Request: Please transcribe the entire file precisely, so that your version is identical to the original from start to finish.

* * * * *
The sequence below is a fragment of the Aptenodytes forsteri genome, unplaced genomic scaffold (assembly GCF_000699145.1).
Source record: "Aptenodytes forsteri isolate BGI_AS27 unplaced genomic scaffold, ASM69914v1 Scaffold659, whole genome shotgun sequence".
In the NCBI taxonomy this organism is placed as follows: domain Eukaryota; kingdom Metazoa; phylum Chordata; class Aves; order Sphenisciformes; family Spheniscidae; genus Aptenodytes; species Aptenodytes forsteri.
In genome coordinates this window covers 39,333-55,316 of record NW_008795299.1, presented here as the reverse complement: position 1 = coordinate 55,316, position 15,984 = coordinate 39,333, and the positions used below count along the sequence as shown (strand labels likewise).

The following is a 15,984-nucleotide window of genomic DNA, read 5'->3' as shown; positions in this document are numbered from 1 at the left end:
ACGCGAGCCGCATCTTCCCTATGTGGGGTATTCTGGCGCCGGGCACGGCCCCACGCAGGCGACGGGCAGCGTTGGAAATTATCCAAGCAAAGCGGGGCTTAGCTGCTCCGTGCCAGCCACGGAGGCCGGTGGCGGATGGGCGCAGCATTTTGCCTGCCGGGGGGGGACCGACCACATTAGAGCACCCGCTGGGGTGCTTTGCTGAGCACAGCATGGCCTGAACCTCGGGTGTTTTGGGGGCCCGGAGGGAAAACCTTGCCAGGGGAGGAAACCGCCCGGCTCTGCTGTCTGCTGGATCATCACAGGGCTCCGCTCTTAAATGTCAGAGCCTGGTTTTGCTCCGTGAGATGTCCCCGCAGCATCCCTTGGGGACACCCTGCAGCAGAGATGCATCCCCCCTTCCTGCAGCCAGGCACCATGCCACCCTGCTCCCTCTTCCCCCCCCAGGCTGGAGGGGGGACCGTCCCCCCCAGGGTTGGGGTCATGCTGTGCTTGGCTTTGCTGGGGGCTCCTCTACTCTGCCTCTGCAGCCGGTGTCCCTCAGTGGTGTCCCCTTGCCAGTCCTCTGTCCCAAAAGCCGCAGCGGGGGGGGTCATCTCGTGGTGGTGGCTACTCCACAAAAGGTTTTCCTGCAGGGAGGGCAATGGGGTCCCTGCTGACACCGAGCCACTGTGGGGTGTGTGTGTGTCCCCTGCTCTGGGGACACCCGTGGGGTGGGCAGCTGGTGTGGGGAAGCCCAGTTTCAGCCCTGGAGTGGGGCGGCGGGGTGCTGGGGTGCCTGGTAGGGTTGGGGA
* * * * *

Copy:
The sequence below is a fragment of the Aptenodytes forsteri genome, unplaced genomic scaffold (assembly GCF_000699145.1).
Source record: "Aptenodytes forsteri isolate BGI_AS27 unplaced genomic scaffold, ASM69914v1 Scaffold659, whole genome shotgun sequence".
In the NCBI taxonomy this organism is placed as follows: domain Eukaryota; kingdom Metazoa; phylum Chordata; class Aves; order Sphenisciformes; family Spheniscidae; genus Aptenodytes; species Aptenodytes forsteri.
In genome coordinates this window covers 39,333-55,316 of record NW_008795299.1, presented here as the reverse complement: position 1 = coordinate 55,316, position 15,984 = coordinate 39,333, and the positions used below count along the sequence as shown (strand labels likewise).

The following is a 15,984-nucleotide window of genomic DNA, read 5'->3' as shown; positions in this document are numbered from 1 at the left end:
ACGCGAGCCGCATCTTCCCTATGTGGGGTATTCTGGCGCCGGGCACGGCCCCACGCAGGCGACGGGCAGCGTTGGAAATTATCCAAGCAAAGCGGGGCTTAGCTGCTCCGTGCCAGCCACGGAGGCCGGTGGCGGATGGGCGCAGCATTTTGCCTGCCGGGGGGGGACCGACCACATTAGAGCACCCGCTGGGGTGCTTTGCTGAGCACAGCATGGCCTGAACCTCGGGTGTTTTGGGGGCCCGGAGGGAAAACCTTGCCAGGGGAGGAAACCGCCCGGCTCTGCTGTCTGCTGGATCATCACAGGGCTCCGCTCTTAAATGTCAGAGCCTGGTTTTGCTCCGTGAGATGTCCCCGCAGCATCCCTTGGGGACACCCTGCAGCAGAGATGCATCCCCCCTTCCTGCAGCCAGGCACCATGCCACCCTGCTCCCTCTTCCCCCCCCAGGCTGGAGGGGGGACCGTCCCCCCCAGGGTTGGGGTCATGCTGTGCTTGGCTTTGCTGGGGGCTCCTCTACTCTGCCTCTGCAGCCGGTGTCCCTCAGTGGTGTCCCCTTGCCAGTCCTCTGTCCCAAAAGCCGCAGCGGGGGGGGTCATCTCGTGGTGGTGGCTACTCCACAAAAGGTTTTCCTGCAGGGAGGGCAATGGGGTCCCTGCTGACACCGAGCCACTGTGGGGTGTGTGTGTGTCCCCTGCTCTGGGGACACCCGTGGGGTGGGCAGCTGGTGTGGGGAAGCCCAGTTTCAGCCCTGGAGTGGGGCGGCGGGGTGCTGGGGTGCCTGGTAGGGTTGGGGA